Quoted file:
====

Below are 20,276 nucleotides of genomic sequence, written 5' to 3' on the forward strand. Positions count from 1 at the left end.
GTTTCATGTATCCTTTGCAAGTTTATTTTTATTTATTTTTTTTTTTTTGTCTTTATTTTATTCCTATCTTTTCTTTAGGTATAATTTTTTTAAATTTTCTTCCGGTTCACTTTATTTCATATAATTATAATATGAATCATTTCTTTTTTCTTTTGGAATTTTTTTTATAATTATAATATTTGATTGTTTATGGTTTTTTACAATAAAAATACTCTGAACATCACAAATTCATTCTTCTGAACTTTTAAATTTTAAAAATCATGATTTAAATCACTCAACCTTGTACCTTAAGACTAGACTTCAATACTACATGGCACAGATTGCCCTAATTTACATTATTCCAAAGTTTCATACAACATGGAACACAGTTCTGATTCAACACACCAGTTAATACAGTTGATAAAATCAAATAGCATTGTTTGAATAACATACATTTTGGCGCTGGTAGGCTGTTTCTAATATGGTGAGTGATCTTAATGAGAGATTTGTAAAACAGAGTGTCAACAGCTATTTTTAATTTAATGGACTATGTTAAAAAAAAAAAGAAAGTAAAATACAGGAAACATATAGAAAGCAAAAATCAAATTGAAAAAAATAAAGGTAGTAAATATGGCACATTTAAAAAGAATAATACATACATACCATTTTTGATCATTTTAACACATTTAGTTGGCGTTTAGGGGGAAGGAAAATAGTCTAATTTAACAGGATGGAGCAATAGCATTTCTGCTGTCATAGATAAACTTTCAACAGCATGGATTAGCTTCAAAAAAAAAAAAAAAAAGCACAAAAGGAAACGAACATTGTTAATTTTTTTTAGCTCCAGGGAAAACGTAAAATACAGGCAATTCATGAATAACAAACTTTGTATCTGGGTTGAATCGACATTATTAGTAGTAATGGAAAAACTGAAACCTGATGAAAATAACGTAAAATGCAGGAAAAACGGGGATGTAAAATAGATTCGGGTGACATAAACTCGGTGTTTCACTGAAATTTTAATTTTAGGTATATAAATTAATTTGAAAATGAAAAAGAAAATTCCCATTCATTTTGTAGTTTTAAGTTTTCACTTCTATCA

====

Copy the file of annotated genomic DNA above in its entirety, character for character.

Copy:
Below are 20,276 nucleotides of genomic sequence, written 5' to 3' on the forward strand. Positions count from 1 at the left end.
GTTTCATGTATCCTTTGCAAGTTTATTTTTATTTATTTTTTTTTTTTTGTCTTTATTTTATTCCTATCTTTTCTTTAGGTATAATTTTTTTAAATTTTCTTCCGGTTCACTTTATTTCATATAATTATAATATGAATCATTTCTTTTTTCTTTTGGAATTTTTTTTATAATTATAATATTTGATTGTTTATGGTTTTTTACAATAAAAATACTCTGAACATCACAAATTCATTCTTCTGAACTTTTAAATTTTAAAAATCATGATTTAAATCACTCAACCTTGTACCTTAAGACTAGACTTCAATACTACATGGCACAGATTGCCCTAATTTACATTATTCCAAAGTTTCATACAACATGGAACACAGTTCTGATTCAACACACCAGTTAATACAGTTGATAAAATCAAATAGCATTGTTTGAATAACATACATTTTGGCGCTGGTAGGCTGTTTCTAATATGGTGAGTGATCTTAATGAGAGATTTGTAAAACAGAGTGTCAACAGCTATTTTTAATTTAATGGACTATGTTAAAAAAAAAAAGAAAGTAAAATACAGGAAACATATAGAAAGCAAAAATCAAATTGAAAAAAATAAAGGTAGTAAATATGGCACATTTAAAAAGAATAATACATACATACCATTTTTGATCATTTTAACACATTTAGTTGGCGTTTAGGGGGAAGGAAAATAGTCTAATTTAACAGGATGGAGCAATAGCATTTCTGCTGTCATAGATAAACTTTCAACAGCATGGATTAGCTTCAAAAAAAAAAAAAAAAAGCACAAAAGGAAACGAACATTGTTAATTTTTTTTAGCTCCAGGGAAAACGTAAAATACAGGCAATTCATGAATAACAAACTTTGTATCTGGGTTGAATCGACATTATTAGTAGTAATGGAAAAACTGAAACCTGATGAAAATAACGTAAAATGCAGGAAAAACGGGGATGTAAAATAGATTCGGGTGACATAAACTCGGTGTTTCACTGAAATTTTAATTTTAGGTATATAAATTAATTTGAAAATGAAAAAGAAAATTCCCATTCATTTTGTAGTTTTAAGTTTTCACTTCTATCA